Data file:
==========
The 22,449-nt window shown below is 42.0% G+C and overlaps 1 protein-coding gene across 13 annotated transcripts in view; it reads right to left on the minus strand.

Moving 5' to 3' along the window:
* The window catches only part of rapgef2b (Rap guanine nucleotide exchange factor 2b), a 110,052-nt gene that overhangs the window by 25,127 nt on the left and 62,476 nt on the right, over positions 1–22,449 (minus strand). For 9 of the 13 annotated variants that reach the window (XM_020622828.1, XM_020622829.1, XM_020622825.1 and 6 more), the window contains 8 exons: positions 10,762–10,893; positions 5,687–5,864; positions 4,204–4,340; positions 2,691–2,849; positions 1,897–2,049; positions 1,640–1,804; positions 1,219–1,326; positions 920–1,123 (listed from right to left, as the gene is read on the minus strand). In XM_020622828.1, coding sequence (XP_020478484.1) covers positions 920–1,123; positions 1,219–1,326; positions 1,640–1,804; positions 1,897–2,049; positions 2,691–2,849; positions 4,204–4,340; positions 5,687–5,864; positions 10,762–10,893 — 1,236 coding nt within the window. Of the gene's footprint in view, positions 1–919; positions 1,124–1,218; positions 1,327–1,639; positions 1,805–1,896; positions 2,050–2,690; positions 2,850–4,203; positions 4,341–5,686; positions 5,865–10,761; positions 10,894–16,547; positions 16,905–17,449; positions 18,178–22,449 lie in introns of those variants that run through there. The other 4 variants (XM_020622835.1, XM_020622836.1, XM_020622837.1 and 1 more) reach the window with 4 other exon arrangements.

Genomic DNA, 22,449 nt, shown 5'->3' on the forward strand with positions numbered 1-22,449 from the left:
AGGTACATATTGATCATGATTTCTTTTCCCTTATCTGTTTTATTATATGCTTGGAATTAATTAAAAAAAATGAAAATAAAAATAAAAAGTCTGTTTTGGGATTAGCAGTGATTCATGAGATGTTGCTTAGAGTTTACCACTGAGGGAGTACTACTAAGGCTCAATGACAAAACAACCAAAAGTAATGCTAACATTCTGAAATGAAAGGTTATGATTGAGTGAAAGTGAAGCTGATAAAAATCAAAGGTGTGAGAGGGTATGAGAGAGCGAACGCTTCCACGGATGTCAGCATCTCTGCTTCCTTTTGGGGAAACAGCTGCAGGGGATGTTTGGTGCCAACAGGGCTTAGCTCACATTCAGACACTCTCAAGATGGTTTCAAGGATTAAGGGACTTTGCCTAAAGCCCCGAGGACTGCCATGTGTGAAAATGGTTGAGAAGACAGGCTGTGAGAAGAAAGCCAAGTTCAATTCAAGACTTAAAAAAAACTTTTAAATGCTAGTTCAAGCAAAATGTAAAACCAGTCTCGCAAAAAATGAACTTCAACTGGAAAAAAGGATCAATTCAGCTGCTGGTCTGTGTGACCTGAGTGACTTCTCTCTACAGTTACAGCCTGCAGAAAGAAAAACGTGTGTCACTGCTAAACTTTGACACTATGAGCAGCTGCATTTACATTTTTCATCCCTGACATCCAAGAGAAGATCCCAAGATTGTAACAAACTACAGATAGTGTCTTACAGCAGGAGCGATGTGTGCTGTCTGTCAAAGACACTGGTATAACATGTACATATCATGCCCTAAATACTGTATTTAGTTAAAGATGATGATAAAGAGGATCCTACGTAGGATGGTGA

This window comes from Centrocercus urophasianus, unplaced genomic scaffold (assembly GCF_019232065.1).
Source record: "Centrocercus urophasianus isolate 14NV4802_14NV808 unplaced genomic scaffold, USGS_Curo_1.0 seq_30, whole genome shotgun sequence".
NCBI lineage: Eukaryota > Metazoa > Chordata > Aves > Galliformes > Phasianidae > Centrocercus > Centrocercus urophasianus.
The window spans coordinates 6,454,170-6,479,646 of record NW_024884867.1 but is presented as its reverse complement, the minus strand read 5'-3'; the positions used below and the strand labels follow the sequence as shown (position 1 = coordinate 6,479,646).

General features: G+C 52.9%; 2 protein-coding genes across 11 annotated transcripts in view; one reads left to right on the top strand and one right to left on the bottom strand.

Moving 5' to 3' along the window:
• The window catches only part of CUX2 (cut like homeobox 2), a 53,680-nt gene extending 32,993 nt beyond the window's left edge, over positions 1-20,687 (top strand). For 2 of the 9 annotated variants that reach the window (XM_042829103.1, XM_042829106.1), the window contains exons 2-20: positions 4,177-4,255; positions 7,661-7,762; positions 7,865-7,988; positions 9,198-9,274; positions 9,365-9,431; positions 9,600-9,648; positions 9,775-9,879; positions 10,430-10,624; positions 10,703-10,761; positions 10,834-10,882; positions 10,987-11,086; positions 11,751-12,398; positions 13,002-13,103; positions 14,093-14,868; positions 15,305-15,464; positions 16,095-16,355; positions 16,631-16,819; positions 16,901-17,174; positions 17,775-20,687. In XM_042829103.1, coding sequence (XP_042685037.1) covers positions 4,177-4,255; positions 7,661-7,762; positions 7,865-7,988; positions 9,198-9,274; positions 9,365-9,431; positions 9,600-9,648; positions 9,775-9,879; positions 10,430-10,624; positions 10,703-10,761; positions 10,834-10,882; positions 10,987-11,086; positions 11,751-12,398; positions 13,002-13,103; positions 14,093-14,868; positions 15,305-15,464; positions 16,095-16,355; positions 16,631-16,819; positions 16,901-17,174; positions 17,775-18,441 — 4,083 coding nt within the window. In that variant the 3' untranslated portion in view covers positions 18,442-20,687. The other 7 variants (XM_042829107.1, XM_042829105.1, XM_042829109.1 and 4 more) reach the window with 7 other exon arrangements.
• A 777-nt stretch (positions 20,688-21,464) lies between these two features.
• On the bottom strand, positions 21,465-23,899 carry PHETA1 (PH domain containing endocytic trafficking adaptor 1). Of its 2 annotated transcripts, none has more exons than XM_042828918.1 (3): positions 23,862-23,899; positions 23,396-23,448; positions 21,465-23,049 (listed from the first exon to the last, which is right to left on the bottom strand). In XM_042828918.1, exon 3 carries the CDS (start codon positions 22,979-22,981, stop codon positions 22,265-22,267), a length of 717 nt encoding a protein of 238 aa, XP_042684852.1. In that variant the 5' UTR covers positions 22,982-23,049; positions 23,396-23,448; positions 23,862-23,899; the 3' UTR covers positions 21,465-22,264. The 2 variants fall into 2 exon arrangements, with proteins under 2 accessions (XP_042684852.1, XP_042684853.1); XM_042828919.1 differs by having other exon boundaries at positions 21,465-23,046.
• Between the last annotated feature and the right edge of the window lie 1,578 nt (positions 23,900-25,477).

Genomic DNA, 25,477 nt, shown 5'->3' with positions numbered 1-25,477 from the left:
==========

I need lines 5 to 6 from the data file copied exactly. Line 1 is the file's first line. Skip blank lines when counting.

AGGTACATATTGATCATGATTTCTTTTCCCTTATCTGTTTTATTATATGCTTGGAATTAATTAAAAAAAATGAAAATAAAAATAAAAAGTCTGTTTTGGGATTAGCAGTGATTCATGAGATGTTGCTTAGAGTTTACCACTGAGGGAGTACTACTAAGGCTCAATGACAAAACAACCAAAAGTAATGCTAACATTCTGAAATGAAAGGTTATGATTGAGTGAAAGTGAAGCTGATAAAAATCAAAGGTGTGAGAGGGTATGAGAGAGCGAACGCTTCCACGGATGTCAGCATCTCTGCTTCCTTTTGGGGAAACAGCTGCAGGGGATGTTTGGTGCCAACAGGGCTTAGCTCACATTCAGACACTCTCAAGATGGTTTCAAGGATTAAGGGACTTTGCCTAAAGCCCCGAGGACTGCCATGTGTGAAAATGGTTGAGAAGACAGGCTGTGAGAAGAAAGCCAAGTTCAATTCAAGACTTAAAAAAAACTTTTAAATGCTAGTTCAAGCAAAATGTAAAACCAGTCTCGCAAAAAATGAACTTCAACTGGAAAAAAGGATCAATTCAGCTGCTGGTCTGTGTGACCTGAGTGACTTCTCTCTACAGTTACAGCCTGCAGAAAGAAAAACGTGTGTCACTGCTAAACTTTGACACTATGAGCAGCTGCATTTACATTTTTCATCCCTGACATCCAAGAGAAGATCCCAAGATTGTAACAAACTACAGATAGTGTCTTACAGCAGGAGCGATGTGTGCTGTCTGTCAAAGACACTGGTATAACATGTACATATCATGCCCTAAATACTGTATTTAGTTAAAGATGATGATAAAGAGGATCCTACGTAGGATGGTGA

This window comes from Centrocercus urophasianus, unplaced genomic scaffold (assembly GCF_019232065.1).